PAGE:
Football players are a representation of society, they are human beings and have their own thoughts, opinions and beliefs. So if in society we have racists, homophobes or anyone with unfavourable political/social views, then of course we will also have a percentage of footballers who also fall into these categories. So as much as we want discrimination and prejudice eliminated from the game, can a professional footballer be punished for having a viewpoint that the masses find unsavoury? Of course we’ve had high profile cases of racism/discrimination from players and fans in recent years, John Terry, Luis Suárez and Nicolas Anelka have all made the news and faced punishment. These punishments were classified under ‘Article 14 of UEFA’s Disciplinary Regulations’.
“Any person under the scope of Article 3 who insults the human dignity of a person or group of persons by whatever means, including on the grounds of skin colour, race, religion or ethnic origin, incurs a suspension lasting at least ten matches or a specified period of time, or any other appropriate sanction”
This is a fairly standard and just regulation, but what this fails to cover is an individual’s own beliefs. What if a player came out and said, for example, “I am a national socialist supporter and believe in an Aryan master race”. Could that player then be sanctioned for having racist views? He is not directing an attack on the human dignity of a person or group, he is merely stating his own belief. So can that be punished by a governing body? Yes, that statement the player made will cause uproar amongst millions of people and offence will be taken, but if that player has not directed his views towards a person or group can he not just claim it’s his own viewpoint and no offence to others was intended? This is the grey area that will present itself. No club will want that player on their books, the campaign groups will demand his removal from the sport, and the majority of fans and players will be disgusted. But what action could really be taken?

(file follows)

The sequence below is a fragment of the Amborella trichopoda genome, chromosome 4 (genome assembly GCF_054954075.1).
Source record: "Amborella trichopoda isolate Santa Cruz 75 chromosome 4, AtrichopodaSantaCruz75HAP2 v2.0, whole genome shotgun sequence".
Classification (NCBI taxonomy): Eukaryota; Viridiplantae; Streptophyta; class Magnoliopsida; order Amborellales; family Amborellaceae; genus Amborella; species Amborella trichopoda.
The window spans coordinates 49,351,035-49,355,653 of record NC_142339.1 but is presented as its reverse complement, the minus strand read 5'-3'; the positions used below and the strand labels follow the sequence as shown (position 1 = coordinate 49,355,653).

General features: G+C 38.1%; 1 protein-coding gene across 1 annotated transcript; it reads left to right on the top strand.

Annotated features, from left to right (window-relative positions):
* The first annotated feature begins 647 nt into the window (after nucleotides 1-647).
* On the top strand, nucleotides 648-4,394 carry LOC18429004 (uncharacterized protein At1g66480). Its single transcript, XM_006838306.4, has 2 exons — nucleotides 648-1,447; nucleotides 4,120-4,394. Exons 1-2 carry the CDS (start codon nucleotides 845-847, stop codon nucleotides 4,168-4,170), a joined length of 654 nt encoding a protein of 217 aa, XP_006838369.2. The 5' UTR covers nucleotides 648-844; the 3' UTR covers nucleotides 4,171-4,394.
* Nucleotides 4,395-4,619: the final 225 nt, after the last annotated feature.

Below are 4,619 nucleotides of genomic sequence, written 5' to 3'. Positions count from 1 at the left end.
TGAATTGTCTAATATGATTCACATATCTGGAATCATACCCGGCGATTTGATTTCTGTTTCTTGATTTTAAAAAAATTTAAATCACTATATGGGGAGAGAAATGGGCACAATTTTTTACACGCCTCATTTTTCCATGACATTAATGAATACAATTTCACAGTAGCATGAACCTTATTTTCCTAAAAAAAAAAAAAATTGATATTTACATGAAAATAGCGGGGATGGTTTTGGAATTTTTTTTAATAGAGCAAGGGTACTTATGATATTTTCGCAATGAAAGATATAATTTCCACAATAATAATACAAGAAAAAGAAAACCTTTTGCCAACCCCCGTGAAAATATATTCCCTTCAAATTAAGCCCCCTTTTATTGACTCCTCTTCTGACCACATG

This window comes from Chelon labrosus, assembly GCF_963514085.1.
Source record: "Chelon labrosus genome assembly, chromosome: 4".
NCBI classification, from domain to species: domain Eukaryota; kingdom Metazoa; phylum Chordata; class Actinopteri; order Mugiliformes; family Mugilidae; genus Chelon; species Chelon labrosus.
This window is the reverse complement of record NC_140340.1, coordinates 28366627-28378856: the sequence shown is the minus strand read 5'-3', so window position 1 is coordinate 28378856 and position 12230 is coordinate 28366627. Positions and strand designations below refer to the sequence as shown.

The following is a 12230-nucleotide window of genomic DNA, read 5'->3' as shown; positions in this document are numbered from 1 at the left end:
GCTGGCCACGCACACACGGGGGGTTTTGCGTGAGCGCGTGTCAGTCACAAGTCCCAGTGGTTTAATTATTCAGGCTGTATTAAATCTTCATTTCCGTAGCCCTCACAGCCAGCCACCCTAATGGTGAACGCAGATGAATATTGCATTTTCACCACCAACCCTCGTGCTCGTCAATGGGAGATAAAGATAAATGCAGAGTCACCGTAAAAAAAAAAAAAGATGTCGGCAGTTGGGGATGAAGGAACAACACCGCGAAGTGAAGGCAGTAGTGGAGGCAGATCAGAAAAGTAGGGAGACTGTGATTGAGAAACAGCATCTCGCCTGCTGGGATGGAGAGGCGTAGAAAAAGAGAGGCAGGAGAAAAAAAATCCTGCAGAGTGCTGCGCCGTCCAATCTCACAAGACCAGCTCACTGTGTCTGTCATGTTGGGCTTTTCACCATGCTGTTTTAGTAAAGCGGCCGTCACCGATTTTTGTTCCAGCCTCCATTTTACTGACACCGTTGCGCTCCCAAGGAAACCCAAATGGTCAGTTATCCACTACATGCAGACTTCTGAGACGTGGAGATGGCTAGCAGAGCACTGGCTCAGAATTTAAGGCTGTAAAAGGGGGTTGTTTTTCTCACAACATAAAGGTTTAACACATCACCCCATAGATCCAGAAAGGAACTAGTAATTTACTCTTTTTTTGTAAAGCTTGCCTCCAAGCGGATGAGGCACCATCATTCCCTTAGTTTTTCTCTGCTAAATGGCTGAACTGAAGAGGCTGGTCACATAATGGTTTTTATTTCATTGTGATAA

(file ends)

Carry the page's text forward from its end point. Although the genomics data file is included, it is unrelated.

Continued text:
If you worked in any other organisation and had a social or political viewpoint, you could not be sacked for your beliefs unless those were put upon your colleagues or customers in a way that affected them. Any change to your employment based on a personal belief could be legally challenged. Also your colleagues as much as they would hate to do so, would have to respect your opinion and carry on professionally as long as you do. So football would have to follow suit. Whether your belief is political, racial or social as long as you act in a professional manner and don’t use it to provoke others then no law has been broken.
An example of this, although nowhere near the level of my example earlier, was that recently of James McClean. The now West Bromwich Albion winger refuses to wear a poppy on his kit every year to commemorate Remembrance Sunday, because of his own beliefs based around the 1972 Bloody Sunday massacre in Derry. This viewpoint drew outrage from fans and media and McClean’s name will always be remembered because of this. Now whether you find the wingers personal beliefs distasteful or not, in no way can it be claimed that he has done anything wrong. He explained his viewpoint and rightfully served no punishment for it. Now racism, homophobia or religious extreme opinions are a massive jump forward from a failure to wear a poppy during a game, but McClean’s argument still stands. If that is a player’s point of view, how can they be punished for it if they act professionally in their job?